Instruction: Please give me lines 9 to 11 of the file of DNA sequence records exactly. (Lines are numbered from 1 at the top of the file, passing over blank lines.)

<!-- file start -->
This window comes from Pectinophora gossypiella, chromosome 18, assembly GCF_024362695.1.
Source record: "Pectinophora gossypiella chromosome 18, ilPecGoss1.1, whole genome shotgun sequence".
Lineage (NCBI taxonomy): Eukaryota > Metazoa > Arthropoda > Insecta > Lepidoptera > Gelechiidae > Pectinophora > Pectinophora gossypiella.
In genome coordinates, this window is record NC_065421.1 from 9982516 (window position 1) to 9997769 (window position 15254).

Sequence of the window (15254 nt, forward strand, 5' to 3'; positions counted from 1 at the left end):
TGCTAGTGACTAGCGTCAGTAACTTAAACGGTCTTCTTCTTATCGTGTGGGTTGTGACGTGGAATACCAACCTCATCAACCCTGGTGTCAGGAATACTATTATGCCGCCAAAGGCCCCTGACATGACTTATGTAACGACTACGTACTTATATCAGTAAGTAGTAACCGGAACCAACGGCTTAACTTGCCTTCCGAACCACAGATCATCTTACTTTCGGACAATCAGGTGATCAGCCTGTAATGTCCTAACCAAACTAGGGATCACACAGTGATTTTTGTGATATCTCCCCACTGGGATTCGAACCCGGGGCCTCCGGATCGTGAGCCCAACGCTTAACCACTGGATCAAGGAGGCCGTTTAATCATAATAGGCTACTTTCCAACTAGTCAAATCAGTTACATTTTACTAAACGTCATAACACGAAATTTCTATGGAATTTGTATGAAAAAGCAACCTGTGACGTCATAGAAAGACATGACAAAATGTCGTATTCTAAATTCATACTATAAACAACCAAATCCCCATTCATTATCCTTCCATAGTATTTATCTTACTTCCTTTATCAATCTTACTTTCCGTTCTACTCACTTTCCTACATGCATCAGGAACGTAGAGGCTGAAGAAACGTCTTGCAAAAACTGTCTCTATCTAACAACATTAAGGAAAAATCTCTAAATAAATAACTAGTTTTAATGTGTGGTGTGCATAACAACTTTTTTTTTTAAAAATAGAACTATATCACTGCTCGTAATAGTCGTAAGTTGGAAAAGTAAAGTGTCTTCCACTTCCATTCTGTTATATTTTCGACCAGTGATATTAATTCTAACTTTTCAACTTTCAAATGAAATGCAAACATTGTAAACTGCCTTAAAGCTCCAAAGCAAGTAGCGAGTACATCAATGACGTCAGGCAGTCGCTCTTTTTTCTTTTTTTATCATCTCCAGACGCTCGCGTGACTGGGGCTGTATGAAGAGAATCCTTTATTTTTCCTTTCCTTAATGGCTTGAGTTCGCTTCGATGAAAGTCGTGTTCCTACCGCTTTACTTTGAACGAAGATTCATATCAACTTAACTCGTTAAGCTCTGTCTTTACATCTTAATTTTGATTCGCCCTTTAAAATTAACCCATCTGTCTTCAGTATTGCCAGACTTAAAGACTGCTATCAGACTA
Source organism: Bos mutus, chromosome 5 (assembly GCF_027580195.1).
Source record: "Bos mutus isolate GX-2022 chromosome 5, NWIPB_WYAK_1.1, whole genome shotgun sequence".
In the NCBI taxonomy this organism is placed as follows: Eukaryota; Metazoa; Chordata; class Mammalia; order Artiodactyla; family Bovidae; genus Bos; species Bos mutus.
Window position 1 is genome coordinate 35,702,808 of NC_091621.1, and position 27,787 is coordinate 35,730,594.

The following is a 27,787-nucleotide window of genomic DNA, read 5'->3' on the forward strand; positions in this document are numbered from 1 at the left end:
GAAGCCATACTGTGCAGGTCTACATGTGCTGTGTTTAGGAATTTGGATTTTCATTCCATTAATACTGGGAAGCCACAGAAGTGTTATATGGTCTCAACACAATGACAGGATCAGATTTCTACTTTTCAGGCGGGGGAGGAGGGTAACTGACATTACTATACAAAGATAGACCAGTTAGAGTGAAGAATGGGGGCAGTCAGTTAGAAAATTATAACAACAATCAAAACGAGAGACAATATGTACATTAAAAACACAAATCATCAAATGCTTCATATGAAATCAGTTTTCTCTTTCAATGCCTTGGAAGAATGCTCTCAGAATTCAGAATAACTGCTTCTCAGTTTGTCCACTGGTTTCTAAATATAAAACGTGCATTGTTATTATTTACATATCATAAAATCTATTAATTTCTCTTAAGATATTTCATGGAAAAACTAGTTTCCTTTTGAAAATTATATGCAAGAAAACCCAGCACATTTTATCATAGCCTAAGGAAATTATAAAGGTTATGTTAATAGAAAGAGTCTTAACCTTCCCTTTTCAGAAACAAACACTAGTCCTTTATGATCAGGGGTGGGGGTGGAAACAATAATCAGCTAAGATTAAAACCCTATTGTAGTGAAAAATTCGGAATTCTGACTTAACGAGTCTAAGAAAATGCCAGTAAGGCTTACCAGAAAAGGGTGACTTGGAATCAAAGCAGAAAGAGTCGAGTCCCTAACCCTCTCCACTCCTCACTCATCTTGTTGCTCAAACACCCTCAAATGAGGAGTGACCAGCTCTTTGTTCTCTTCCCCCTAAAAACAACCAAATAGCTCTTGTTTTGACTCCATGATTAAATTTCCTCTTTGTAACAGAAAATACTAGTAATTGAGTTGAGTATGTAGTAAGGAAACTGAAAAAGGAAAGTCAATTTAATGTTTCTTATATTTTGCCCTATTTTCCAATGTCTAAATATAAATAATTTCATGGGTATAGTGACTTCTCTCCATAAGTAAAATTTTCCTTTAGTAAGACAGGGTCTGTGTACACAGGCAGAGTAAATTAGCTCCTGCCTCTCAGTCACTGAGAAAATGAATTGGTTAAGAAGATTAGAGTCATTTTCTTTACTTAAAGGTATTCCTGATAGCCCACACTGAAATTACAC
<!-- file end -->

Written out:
In the NCBI taxonomy this organism is placed as follows: Eukaryota; Metazoa; Chordata; class Mammalia; order Artiodactyla; family Bovidae; genus Bos; species Bos mutus.
Window position 1 is genome coordinate 35,702,808 of NC_091621.1, and position 27,787 is coordinate 35,730,594.

The following is a 27,787-nucleotide window of genomic DNA, read 5'->3' on the forward strand; positions in this document are numbered from 1 at the left end: